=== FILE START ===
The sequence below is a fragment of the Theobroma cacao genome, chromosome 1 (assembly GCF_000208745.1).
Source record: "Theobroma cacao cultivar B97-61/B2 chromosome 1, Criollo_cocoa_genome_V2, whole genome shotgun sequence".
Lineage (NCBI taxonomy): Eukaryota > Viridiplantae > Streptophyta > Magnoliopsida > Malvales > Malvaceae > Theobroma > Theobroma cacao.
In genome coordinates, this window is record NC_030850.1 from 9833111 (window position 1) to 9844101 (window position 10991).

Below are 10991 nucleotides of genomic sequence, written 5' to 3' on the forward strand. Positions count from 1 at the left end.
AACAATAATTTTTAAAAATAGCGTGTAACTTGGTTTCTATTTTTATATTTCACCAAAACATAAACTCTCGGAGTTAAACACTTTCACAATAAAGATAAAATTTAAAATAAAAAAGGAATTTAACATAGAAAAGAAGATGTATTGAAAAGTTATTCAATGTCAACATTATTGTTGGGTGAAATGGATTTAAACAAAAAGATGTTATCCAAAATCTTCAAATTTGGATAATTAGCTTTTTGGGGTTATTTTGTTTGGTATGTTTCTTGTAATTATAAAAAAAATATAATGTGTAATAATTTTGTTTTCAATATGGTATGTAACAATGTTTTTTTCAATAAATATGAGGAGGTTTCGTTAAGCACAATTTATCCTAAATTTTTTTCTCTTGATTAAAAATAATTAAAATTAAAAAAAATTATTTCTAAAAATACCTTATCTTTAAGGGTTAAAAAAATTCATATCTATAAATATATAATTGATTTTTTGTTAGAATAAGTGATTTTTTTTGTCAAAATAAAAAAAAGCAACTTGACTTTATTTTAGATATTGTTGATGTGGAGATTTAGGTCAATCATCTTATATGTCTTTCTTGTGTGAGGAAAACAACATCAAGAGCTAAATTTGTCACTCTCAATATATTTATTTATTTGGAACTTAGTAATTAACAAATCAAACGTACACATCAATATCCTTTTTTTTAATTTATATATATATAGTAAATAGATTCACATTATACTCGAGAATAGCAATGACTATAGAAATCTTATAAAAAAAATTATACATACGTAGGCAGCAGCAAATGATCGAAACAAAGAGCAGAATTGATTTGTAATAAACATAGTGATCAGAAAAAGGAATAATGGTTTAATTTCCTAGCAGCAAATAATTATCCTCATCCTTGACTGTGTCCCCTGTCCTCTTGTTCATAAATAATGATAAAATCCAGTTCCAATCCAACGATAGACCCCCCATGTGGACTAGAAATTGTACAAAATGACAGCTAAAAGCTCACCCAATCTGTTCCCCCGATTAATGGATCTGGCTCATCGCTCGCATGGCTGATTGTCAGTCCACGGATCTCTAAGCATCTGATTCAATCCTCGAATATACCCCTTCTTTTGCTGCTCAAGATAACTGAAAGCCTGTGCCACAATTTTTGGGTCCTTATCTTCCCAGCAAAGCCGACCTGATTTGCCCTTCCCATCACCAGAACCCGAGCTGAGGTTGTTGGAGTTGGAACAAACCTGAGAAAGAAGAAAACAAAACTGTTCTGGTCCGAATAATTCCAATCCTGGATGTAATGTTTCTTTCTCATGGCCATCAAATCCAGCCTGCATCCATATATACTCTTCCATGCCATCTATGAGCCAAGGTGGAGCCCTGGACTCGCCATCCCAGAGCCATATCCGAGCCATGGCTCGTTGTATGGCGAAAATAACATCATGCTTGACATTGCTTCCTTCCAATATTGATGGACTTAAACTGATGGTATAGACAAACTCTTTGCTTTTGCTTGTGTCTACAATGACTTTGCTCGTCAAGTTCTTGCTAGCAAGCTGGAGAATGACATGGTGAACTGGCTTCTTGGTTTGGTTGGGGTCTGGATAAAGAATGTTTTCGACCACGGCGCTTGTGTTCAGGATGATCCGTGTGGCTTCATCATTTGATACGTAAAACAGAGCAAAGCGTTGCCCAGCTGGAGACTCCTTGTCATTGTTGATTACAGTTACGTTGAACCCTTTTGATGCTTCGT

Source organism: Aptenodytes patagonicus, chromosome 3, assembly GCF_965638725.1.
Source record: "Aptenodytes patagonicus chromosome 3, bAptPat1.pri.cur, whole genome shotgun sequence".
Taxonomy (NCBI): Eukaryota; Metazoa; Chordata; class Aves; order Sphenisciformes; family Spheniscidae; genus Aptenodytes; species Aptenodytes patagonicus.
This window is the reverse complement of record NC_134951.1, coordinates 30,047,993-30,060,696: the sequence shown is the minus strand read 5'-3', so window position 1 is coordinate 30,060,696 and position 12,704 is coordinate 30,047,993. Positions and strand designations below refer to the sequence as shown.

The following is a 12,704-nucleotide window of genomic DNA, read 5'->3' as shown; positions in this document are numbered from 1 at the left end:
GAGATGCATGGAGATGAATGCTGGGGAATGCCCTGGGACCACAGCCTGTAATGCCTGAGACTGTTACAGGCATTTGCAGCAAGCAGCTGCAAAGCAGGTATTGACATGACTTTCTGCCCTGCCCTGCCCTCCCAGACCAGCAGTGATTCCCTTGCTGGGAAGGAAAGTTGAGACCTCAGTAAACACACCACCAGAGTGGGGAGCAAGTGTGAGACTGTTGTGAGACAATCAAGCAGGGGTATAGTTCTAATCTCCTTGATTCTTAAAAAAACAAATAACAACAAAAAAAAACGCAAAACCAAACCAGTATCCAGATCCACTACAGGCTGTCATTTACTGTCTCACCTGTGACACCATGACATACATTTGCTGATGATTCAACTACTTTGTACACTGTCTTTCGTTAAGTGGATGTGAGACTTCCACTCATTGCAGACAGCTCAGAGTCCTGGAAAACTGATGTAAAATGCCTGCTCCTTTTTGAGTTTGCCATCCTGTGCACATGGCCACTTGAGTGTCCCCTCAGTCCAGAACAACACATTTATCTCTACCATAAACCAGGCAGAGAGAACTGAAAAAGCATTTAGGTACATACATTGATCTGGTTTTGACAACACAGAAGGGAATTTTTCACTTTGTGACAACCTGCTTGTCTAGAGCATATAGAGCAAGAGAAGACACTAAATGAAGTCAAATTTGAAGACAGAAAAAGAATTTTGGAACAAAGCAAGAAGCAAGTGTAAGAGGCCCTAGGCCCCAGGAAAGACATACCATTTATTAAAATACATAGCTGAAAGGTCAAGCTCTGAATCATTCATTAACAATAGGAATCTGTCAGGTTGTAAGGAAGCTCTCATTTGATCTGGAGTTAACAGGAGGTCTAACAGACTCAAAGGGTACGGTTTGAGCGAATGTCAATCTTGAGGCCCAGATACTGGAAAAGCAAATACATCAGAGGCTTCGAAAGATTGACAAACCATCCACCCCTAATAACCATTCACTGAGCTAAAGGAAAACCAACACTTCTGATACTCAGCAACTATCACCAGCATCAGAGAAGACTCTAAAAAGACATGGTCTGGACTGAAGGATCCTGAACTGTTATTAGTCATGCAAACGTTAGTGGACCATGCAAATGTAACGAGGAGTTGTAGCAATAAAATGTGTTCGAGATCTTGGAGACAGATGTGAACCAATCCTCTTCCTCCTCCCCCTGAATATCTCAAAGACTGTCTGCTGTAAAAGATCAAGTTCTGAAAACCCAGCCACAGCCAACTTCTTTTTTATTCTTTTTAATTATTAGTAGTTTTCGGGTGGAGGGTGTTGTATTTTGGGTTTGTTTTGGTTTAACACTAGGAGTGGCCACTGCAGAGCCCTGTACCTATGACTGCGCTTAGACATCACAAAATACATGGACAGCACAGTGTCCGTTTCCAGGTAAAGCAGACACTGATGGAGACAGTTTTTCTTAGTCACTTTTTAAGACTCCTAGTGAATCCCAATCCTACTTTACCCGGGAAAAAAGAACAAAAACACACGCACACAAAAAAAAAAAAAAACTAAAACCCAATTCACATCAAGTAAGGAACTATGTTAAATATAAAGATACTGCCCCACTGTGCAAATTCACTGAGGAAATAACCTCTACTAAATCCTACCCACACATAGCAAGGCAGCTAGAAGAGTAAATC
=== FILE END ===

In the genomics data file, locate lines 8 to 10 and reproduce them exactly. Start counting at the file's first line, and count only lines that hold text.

Source record: "Aptenodytes patagonicus chromosome 3, bAptPat1.pri.cur, whole genome shotgun sequence".
Taxonomy (NCBI): Eukaryota; Metazoa; Chordata; class Aves; order Sphenisciformes; family Spheniscidae; genus Aptenodytes; species Aptenodytes patagonicus.
This window is the reverse complement of record NC_134951.1, coordinates 30,047,993-30,060,696: the sequence shown is the minus strand read 5'-3', so window position 1 is coordinate 30,060,696 and position 12,704 is coordinate 30,047,993. Positions and strand designations below refer to the sequence as shown.